Lincoln C Concept
Despite the fact that Ford has made a concerted effort at significantly rebooting their Lincoln line of vehicles, to many, the archaic Town Car is still the first thing that jumps to mind when the luxury brand is mentioned. So while the idea of a future Lincoln that looks anything like the C Concept is perhaps a bit of a stretch at the moment, there are 7 new vehicles being released in the next few years that indicate Ford’s global goals will be presented in smaller packaging.
Driving these decisions are Ford’s money saving efforts in using fewer overall platforms among a variety of vehicles. However, before you get too excited about getting the next sporty subcompact, keep in mind that individual countries may see slight variations to the vehicles depending on market requirements. Here are some of the highlights.
The newly redesigned Ka has actually been around for a number of years in Europe and South America, but only recently has been considered for North America. Why the change of heart from Ford? Well, it’s small. Really small. With the Ford Fiesta definitely coming, it was originally thought to be too tiny to be viable, but that was before other automakers, including Fiat, Toyota and especially GM, began plans to introduce their own diminutive cars in America. Don’t be surprised in the next couple of years if Ford at least tests the waters of this segment.
Although Ford has already largely cleaned house with a new production philosophy, the Fiesta is Ford’s first substantial salvo fired with regards to building on global platforms. The redesigned Fiesta will arrive and be sold 2010 as a 2011 model. The Mexican-made (of course) Fiesta is a subcompact that is larger than the Ka but still smaller than the Focus. In America ,the Fiesta will come in both a sedan and five-door hatchback version with a U.S.-specific grille. Ford predicts at least 30,000 to be sold annually, and possibly double that number if it does well.
The biggest of Ford’s global small cars, (sort of like being the tallest midget in the room) continues when the redesigned Focus goes into production late in 2010 with the first arriving at dealerships early in 2011 as a 2012 model. Redesigned. We can’t say that enough for those that have lusted after the European Focus. Beyond its more attractive styling, perhaps an even better marketing tool for Ford is that the new Focus will be made in economically-depressed Michigan, and if it does well, in Kentucky as well. Also on tap for the sedan and three-door hatchback is an small run of electric versions slated for 2011.
A second crossover-type vehicle based on the Fiesta platform is expected to be made available in the form of something similar to the C-Max. It is already being sold as a smaller minivan-alternative in Europe and may be here in the U.S. as soon as 2012. To increase its appeal to those looking to downsize from SUVs but with a need for increased seating, Ford is considering multiple seating configurations including a three-row version that parallels the one sold in Europe.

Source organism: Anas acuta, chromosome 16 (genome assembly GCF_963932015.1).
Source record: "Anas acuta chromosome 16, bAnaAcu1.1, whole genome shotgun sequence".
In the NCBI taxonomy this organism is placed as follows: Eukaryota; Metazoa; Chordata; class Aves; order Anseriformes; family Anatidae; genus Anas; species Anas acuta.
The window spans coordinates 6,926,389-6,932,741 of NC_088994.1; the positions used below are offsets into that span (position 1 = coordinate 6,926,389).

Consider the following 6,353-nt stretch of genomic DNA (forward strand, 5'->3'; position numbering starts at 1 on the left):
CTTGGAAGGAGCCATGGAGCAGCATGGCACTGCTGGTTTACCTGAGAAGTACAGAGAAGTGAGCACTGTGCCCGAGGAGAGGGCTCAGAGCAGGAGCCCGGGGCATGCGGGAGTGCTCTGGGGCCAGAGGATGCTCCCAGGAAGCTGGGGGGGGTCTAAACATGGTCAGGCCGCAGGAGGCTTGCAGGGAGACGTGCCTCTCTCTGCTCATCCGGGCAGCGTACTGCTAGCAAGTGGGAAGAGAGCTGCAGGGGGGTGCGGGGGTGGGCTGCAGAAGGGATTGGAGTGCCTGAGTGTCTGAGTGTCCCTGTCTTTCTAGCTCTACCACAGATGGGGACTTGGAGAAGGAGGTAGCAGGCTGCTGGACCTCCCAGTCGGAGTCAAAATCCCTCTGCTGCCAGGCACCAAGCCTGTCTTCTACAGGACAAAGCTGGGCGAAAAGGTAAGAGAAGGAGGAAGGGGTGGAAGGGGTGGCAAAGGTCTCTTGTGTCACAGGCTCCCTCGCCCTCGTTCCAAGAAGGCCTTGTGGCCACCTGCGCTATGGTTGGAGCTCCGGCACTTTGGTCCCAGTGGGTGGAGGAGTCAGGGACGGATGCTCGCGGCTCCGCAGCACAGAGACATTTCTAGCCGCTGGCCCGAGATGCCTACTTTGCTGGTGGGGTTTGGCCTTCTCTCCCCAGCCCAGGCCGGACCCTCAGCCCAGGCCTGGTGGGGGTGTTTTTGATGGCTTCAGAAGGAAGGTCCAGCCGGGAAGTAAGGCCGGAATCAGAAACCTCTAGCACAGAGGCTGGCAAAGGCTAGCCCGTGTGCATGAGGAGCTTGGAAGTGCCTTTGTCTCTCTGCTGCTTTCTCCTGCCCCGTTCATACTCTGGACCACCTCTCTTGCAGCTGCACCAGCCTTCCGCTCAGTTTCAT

The Escape has been a moderately successful, though now aging, model for Ford and will live on in some form when it is up for replacement, possible as soon as 2012. But the automotive shrinking continues for the small SUV with a slightly trimmed down version to appear in the U.S. based on the Kuga crossover already sold in Europe. Like the Fiesta’s donation of parts to the C-Max, the Escape will adopt the Focus platform and also come with a plug-in hybrid version.
Ford Ranger Max Concept
The Ranger has been on life support for a long time now. Mazda has moved on from it, and indications were that so had Ford. But it has been given a little bit longer to linger on the lots. (Though we don’t know why) So it will be 2011 before Ford finally pulls the plug on the aging truck. Although Ford hasn’t solidified definitive plans for what they have in store for the Ranger or its replacement, they are adamant about it not being extended beyond that time frame. If their global trend continues, one possibility is an imported version of the Australian-engineered T6 compact pickup platform that is sold outside of North America. Whatever they replace it with, if Ford is smart they will not make the same initial mistake of dumping the Ranger name like they did with the Taurus.
Ford F-150 Raptor
Plans to build a smaller, lightweight version of the F-150 called the F-100 don’t appear to be moving forward. Instead, Ford engineers are devoting their energies towards weight-saving measures and improvement of overall fuel efficiency. What is surely a part of the F-150’s future is the addition next year of a 3.5-liter V-6 engine with EcoBoost turbocharging and direct injection. There are rumblings, as incredulous as it may sound, that a turbocharged 4-cylinder may also be possible. Before lovers of the iconic truck grab their shot guns though, they should be soothed somewhat to know that there will also be an improved new 5.0-liter V-8 on the horizon. As solid as sales of the F-150 continue to be, it has lost ground to other manufacturers as of late, including Chevy, so don’t expect Ford to just sit back and not try to regain dominance of this segment.